The white-crowned wheatear, or white-crowned black wheatear (Oenanthe leucopyga) is a wheatear, a small passerine bird that was formerly classed as a member of the thrush family Turdidae, but is now more generally considered to be an Old World flycatcher, Muscicapidae.
This large 17–18 cm long wheatear breeds in stony deserts from the Sahara and Arabia across to Iraq. It is largely resident but has occurred as a rare vagrant to western Europe as far away as Great Britain. It nests in crevices in rocks or walls laying 3-5 eggs.
Although most wheatear species have distinctive male and female plumages, adults of both sexes of this species are black except for a white rump and mainly white tail. Full adults have a white crown, not shown by young birds.
The similar black wheatear, Oenanthe leucura, also breeds in the western part of the white-crowned wheatear's range, but the latter has a black inverted T on its white tail, whereas white-crowned has only a black centre to its tail. The black wheatear never has a white crown.
This species mainly eats insects. This wheatear has a loud song, more varied than most of its relatives and often including mimicry.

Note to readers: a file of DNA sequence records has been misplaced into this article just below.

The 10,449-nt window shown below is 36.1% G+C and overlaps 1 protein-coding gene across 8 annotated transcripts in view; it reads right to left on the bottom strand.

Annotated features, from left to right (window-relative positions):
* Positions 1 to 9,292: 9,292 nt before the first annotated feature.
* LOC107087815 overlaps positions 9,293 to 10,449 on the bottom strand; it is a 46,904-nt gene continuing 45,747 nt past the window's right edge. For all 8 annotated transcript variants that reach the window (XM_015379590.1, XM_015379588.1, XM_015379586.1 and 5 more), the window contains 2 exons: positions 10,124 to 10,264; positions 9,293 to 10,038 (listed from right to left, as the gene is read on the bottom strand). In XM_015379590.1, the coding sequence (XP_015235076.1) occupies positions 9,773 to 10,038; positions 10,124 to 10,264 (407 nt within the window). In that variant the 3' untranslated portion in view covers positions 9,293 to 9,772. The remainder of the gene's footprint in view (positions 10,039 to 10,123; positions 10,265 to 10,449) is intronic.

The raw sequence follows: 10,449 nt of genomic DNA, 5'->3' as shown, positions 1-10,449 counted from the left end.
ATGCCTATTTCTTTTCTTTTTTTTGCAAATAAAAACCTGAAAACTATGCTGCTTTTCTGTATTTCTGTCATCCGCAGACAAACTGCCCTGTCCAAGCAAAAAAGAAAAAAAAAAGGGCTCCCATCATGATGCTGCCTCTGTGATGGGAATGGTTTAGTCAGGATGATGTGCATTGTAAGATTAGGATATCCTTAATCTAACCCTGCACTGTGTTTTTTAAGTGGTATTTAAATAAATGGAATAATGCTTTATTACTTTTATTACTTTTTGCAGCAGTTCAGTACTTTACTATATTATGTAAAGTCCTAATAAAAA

The genus name Oenanthe is derived from the Ancient Greek oenos (οίνος) "wine" and anthos (ανθός) "flower". It refers to the northern wheatear's return to Greece in the spring just as the grapevines blossom. The specific leucopyga is Ancient Greek from leukos, "white", and puge', "rump". "Wheatear" is not derived from "wheat" or any sense of "ear", but is a 16th-century linguistic corruption of "white" and "arse", referring to the prominent white rump found in many species.
- BirdLife International (2012). "Oenanthe leucopyga". IUCN Red List of Threatened Species. Version 2013.2. International Union for Conservation of Nature. Retrieved 26 November 2013.
- Jobling, James A. (2010). The Helm Dictionary of Scientific Bird Names. London, United Kingdom: Christopher Helm. pp. 225, 280. ISBN 978-1-4081-2501-4.
- "Wheatear". Oxford English Dictionary (3rd ed.). Oxford University Press. September 2005. (Subscription or UK public library membership required.)